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I miss the basic books

Discussion in 'Electronic Basics' started by Vey, Nov 28, 2005.

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  1. Vey

    Vey Guest

    I grew up in the 60's.

    Back in the '50's there were books written about basic electricity by
    big corporations, like AT&T, GM and GE, for the "ordinary Joe." The big
    companies knew that they needed to educate their workforce and they took
    it upon themselves to do it rather than waiting for the school boards to
    get around to it.

    When I meet a youngster these days and he is confused about A/C, I want
    him to see those basic books I saw, but if I go to the bookstore what I
    find are books written by engineers that say way more than they have to.
    I can't recommend those books to a kid.

    I know that engineers think that the more known the better, but for
    simple things, they can't understand the concept of "overkill."

    We really need to educate our workforce again. They only need to know
    the basics. I'm sorry if the engineers take offense, but they are the
    *last* people that should be educating the "ordinary Joe."

    So what to do?
  2. Vey wrote:
    I think that depends very much on the engineer in question. Some
    engineers are very good at making what they want with what is
    available, even if what they want is for an average Joe to understand
    basic electricity and their own experience, newsgroups and Google are
    all that are available (as if those last two resources are severe

    Some do it, here, daily.
  3. Vey

    Vey Guest

    John, I see what you are saying, but a piece here and a piece there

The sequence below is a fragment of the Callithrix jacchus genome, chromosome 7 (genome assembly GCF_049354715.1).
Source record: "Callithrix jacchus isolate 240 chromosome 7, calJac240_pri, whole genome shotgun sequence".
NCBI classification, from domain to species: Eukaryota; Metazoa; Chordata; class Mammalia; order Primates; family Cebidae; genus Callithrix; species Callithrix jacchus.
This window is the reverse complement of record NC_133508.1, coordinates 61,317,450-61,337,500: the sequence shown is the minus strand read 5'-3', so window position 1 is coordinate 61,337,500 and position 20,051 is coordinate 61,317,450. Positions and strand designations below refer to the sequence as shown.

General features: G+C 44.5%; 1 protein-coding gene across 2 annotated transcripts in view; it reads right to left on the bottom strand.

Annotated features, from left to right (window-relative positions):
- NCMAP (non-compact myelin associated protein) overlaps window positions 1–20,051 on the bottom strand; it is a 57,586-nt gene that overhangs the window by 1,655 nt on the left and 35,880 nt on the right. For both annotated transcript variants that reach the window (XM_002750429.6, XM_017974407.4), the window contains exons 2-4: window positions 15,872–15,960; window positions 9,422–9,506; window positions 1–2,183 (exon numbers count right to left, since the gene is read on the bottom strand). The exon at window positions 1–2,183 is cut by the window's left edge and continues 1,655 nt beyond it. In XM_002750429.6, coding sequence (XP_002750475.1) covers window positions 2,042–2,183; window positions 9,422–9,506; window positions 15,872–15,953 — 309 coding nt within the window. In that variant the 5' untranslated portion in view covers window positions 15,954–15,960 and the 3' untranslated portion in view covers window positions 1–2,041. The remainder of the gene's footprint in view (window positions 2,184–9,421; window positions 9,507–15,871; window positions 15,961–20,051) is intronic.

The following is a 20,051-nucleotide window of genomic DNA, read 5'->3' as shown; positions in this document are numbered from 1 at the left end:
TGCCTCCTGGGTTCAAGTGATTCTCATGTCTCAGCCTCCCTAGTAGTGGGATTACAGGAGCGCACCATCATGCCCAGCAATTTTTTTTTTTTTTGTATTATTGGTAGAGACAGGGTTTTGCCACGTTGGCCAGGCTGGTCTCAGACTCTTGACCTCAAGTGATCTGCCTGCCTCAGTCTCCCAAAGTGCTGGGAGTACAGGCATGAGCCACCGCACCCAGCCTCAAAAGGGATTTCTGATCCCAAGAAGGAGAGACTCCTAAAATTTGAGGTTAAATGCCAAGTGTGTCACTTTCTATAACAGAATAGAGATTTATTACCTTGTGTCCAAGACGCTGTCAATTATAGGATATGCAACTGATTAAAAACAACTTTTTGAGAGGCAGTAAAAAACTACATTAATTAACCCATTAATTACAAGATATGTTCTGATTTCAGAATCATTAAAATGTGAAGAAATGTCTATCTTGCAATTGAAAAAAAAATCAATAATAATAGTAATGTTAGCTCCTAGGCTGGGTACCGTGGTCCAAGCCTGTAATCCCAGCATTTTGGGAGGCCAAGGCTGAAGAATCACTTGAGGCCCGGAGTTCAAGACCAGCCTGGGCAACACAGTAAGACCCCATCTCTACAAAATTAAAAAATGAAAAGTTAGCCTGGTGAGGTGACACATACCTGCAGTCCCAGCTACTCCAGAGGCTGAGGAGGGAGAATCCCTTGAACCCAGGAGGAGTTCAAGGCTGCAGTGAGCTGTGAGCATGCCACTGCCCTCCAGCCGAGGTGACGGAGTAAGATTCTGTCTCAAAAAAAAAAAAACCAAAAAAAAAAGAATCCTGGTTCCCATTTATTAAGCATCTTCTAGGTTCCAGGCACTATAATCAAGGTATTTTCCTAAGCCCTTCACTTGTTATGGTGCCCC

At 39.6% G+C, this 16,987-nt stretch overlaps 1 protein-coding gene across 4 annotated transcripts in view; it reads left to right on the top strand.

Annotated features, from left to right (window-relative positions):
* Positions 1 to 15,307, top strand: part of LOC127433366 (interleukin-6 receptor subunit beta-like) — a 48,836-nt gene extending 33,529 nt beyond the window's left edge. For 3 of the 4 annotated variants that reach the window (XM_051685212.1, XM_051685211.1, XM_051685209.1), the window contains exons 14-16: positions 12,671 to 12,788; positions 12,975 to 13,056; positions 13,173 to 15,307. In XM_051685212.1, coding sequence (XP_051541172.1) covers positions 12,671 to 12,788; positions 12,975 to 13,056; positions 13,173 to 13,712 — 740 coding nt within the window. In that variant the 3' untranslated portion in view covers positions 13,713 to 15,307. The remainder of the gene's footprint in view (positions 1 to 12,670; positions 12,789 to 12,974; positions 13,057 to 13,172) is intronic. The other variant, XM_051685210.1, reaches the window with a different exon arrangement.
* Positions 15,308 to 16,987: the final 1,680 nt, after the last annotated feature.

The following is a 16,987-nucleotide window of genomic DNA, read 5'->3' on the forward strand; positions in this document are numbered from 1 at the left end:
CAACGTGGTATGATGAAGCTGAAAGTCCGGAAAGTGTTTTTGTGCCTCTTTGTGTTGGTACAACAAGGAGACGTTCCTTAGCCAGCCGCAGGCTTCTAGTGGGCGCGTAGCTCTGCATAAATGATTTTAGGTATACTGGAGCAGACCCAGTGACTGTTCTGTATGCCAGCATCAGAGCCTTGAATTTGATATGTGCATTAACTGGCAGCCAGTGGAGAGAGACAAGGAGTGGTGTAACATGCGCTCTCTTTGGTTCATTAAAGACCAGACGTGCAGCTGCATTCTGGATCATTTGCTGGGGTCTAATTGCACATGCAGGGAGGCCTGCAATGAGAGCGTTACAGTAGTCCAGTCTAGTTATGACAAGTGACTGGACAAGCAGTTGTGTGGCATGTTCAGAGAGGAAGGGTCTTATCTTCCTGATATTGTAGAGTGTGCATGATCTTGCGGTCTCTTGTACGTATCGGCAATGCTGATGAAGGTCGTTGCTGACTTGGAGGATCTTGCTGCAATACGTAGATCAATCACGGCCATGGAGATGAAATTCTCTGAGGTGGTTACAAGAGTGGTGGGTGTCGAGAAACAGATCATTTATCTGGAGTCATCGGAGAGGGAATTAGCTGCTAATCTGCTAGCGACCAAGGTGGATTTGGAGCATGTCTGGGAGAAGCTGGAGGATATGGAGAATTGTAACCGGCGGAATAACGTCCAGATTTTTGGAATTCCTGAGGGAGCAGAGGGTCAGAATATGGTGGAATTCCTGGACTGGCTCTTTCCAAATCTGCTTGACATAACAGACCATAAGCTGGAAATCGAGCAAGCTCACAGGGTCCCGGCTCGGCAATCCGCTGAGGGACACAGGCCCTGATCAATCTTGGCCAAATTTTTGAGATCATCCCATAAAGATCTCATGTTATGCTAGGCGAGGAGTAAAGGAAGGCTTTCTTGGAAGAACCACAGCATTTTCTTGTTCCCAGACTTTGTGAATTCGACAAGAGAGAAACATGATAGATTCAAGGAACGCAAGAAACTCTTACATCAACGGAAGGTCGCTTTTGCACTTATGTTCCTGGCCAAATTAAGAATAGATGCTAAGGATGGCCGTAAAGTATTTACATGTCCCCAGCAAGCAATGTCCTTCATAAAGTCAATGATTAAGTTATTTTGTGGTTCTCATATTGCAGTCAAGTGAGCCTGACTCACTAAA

can't take the place of a good book.
  4. I see what you mean. I am pretty much self taught, in the arts, for
    the first 20 years of my life and some of those old books were a big
    part of my education. The one that got me started was "Elements of
    Radio" by A. Marcus and Wm. Marcus. I must have checked it out of the
    library a dozen times before I could really understand most of it. I
    recently bought a copy of it for sentimental reasons.
  5. Vey

    Vey Guest

    I remember a picture showing me how one half of a wave could go from NY
    to LA. Wouldn't that cartoon do the guy that asked about antennas (a
    couple of posts up) some good?

    Or how a motor got too hot (fanning itself) when the voltage was too
    high and pooped out when the voltage was too low.

    Dumb, simple stuff.
  6. Have you ever seen the comic book format, "Cartoon History of the
    Universe" by Larry Gonick? I would love to see what he could do with
    basic electronics.
  7. Vey

    Vey Guest

    --"Cartoon History of the Universe" by Larry Gonick?--

    I looked on my bookshelf and there it was. I was thinking I needed to
    reread it the other day.

    The books I remember were not that cartoony, but maybe to hook the kids,
    that would be better, because when I do scout out a GM or AT&T book (and
    they got them from the Navy) the kids don't seem to respond to them the
    way I did when I was their age.

    But when I was their age "electricity" was some mysterious, magical
    "thing" that only experts knew anything about. Same as today, but they
    think learning the basics is too pedestrian . . . "what about digital

  8. But isn't the issue really that there is far less being published
    for the hobbyist? The books that are found today may be aimed at